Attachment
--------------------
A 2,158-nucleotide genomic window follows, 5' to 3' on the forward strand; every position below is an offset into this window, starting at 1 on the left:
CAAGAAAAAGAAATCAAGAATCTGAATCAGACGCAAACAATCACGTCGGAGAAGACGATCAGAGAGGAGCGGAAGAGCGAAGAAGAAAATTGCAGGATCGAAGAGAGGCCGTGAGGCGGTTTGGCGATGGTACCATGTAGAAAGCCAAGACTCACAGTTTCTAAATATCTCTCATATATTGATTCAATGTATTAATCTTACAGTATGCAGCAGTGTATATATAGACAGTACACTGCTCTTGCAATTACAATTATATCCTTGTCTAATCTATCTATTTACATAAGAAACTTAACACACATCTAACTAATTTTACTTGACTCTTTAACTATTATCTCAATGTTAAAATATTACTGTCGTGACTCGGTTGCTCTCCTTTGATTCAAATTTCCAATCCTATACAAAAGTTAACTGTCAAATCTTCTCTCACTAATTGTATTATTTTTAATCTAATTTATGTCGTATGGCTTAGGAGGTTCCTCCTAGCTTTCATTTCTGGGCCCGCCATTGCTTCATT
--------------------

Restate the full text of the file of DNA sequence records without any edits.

A 2,158-nucleotide genomic window follows, 5' to 3' on the forward strand; every position below is an offset into this window, starting at 1 on the left:
CAAGAAAAAGAAATCAAGAATCTGAATCAGACGCAAACAATCACGTCGGAGAAGACGATCAGAGAGGAGCGGAAGAGCGAAGAAGAAAATTGCAGGATCGAAGAGAGGCCGTGAGGCGGTTTGGCGATGGTACCATGTAGAAAGCCAAGACTCACAGTTTCTAAATATCTCTCATATATTGATTCAATGTATTAATCTTACAGTATGCAGCAGTGTATATATAGACAGTACACTGCTCTTGCAATTACAATTATATCCTTGTCTAATCTATCTATTTACATAAGAAACTTAACACACATCTAACTAATTTTACTTGACTCTTTAACTATTATCTCAATGTTAAAATATTACTGTCGTGACTCGGTTGCTCTCCTTTGATTCAAATTTCCAATCCTATACAAAAGTTAACTGTCAAATCTTCTCTCACTAATTGTATTATTTTTAATCTAATTTATGTCGTATGGCTTAGGAGGTTCCTCCTAGCTTTCATTTCTGGGCCCGCCATTGCTTCATT